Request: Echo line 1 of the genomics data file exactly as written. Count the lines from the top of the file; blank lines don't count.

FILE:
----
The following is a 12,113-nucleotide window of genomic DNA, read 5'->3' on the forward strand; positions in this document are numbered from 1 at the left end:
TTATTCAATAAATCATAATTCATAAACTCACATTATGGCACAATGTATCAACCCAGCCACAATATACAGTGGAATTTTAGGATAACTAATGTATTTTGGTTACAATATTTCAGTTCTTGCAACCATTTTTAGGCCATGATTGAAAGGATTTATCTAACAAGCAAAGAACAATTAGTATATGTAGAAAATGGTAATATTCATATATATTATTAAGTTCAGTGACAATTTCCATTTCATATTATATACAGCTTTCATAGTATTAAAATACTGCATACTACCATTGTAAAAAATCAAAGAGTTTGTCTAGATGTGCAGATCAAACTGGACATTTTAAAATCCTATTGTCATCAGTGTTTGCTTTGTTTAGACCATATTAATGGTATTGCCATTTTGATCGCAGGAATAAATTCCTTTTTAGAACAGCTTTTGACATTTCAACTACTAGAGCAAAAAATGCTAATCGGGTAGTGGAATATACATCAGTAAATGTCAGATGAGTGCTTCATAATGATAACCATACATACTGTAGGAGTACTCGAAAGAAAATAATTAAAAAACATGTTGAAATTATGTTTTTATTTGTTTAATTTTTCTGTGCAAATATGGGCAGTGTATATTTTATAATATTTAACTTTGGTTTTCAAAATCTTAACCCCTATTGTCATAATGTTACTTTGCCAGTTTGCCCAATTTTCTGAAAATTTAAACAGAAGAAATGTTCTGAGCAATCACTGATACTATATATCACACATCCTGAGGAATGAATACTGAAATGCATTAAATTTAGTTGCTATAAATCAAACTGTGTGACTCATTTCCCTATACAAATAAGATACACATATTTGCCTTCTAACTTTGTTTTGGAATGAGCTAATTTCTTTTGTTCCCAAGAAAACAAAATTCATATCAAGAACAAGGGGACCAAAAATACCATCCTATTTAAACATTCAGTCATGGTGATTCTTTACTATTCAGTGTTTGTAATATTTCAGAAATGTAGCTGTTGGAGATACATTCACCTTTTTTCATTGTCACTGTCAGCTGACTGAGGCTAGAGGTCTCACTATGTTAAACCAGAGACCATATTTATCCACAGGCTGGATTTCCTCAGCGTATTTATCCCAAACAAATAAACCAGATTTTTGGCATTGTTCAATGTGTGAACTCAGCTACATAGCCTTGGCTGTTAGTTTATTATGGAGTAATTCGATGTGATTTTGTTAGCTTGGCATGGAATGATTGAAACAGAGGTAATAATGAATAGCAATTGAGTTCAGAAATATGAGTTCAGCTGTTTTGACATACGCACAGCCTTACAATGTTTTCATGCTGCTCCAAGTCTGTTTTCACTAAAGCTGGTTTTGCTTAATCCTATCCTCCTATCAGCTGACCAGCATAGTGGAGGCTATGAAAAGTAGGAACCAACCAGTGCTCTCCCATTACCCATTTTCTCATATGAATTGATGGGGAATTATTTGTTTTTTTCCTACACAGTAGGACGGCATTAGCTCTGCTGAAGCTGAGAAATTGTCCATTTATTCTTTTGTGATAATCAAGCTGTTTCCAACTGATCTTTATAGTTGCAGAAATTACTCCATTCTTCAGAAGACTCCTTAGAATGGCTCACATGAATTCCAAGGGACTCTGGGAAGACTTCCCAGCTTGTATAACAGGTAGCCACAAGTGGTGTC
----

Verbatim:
The following is a 12,113-nucleotide window of genomic DNA, read 5'->3' on the forward strand; positions in this document are numbered from 1 at the left end: